Secondly, 19 is the age of majority for drinking in most provinces. Only Alberta, Manitoba and Quebec allow drinking at 18 (Alberta is considering raising the age to 19). While most campuses have all-ages events, they must monitor those events carefully, as the friends of minors will happily supply alcohol to them. If this is spotted at any SU event, both people must ejected immediately, and consideration should be given for further consequences. A liquor licence will be suspended if underage drinking is found, and campus bars are favourite targets of many liquor inspectors.

Transportation and Off-Campus Events
Many Student Unions sponsor activities off-campus which can present their own set of issues. Keep in mind that many bus companies will not allow drinking on the bus. This is for safety reasons, not to be boring or a pain. There have been people who have become intoxicated who have harassed the bus driver, putting all the passengers at risk.

The organizers of the event probably shouldn’t consume alcohol as they will need to keep an eye on all the participants —counting, knowing where one or two have wandered off, insuring that no one is left behind. They are also responsible for the conduct of the participants at the event such as cheering on the team at a rival’s college.

There may issues of insurability of the event which need to be explored in advance. Further, the off-campus event may have its own risks that need to be discussed and planned.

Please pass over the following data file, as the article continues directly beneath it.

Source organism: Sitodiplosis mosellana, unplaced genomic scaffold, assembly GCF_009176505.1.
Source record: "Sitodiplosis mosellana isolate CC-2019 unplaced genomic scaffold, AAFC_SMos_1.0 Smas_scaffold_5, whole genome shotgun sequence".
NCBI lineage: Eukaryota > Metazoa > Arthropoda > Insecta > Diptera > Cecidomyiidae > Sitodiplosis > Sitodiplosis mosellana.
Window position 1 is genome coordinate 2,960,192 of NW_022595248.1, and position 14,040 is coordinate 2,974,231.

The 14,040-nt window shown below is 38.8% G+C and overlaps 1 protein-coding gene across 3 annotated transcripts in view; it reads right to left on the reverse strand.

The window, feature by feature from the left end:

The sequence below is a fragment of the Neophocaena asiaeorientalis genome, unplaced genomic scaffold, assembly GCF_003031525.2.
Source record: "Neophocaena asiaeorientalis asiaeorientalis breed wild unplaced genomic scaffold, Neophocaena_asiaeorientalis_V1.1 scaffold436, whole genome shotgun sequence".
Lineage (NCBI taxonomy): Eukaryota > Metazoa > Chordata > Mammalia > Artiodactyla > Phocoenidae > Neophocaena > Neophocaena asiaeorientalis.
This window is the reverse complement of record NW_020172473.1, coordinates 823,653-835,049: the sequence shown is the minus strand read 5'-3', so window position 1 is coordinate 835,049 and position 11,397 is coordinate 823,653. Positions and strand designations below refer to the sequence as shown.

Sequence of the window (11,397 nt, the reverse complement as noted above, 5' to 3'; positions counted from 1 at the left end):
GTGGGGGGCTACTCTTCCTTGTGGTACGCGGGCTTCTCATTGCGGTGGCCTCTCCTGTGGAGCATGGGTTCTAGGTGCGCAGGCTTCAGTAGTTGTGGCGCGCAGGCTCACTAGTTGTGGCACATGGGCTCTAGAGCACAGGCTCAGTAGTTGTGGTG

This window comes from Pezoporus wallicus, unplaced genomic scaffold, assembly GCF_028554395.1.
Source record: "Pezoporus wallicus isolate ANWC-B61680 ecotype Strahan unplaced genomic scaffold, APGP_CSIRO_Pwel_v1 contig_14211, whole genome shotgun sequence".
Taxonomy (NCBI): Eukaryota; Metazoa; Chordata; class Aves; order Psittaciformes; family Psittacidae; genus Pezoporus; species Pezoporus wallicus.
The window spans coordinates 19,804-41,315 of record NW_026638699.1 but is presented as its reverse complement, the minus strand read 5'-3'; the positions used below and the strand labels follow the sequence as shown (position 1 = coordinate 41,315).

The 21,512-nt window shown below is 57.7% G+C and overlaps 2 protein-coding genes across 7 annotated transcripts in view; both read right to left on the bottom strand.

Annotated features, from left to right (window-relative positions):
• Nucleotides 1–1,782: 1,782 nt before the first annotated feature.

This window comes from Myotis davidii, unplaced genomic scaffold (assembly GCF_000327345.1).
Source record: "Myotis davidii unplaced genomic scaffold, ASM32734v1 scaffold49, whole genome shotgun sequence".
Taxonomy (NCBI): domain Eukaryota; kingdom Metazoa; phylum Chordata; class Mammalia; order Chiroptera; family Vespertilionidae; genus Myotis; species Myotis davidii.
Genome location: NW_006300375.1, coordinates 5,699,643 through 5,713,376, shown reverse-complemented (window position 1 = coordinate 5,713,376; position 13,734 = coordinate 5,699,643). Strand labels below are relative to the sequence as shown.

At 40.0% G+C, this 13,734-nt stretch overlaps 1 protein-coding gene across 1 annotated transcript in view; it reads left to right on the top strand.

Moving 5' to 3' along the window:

Alcohol is a social tool for many people and there is a perspective that it is a ‘must’ to participate in many activities in college or university. The down side is that many of the students are not ‘experienced’ — many of them have tried alcohol before the campus, some often, but most have not learned how to drink. They may feel entitled to drink as much as they want or to arrive at the campus pub or event already primed.

The SU needs to have a policy as to how to deal with these issues and to be sure that the policy is followed. It needs to have staff trained at the door to recognize if someone may be too primed and to obtain assistance for that person to return home, to insure that a majority event does not allow ‘underagers’ into the event, and to also staff the event to insure that everyone is having a good time and safe time. If there is any concern about someone arriving intoxicated not just on alcohol but on drugs, the staff must refuse entry to that person, otherwise the liquor licence is on the line.

Any event in which alcohol is served has its risks. The majority of participants will be fine, but it only needs one or two to change the dynamic. It is critical that the staff and the organizers receive training in alcohol service, in aggression management, and liability issues, as well service management. Anyone wanting the job just to be a friend to those who will come to the events is a liability to the SU.

The Student Union needs to be aware that the courts have imposed a high standard of care on commercial hosts regarding service of alcohol and the most recent case was against a student pub in Ontario.

The above provides an overview of some of the issues a Student Union must consider in its event planning, and is not an extensive outline of the law. Hopefully, it will help the SU to recognize where problems could be found, and if necessary, seek the guidance of legal counsel. However, good risk management, also with the help of legal counsel, can reduce liability exposure, and insure that the students have a great and safe experience.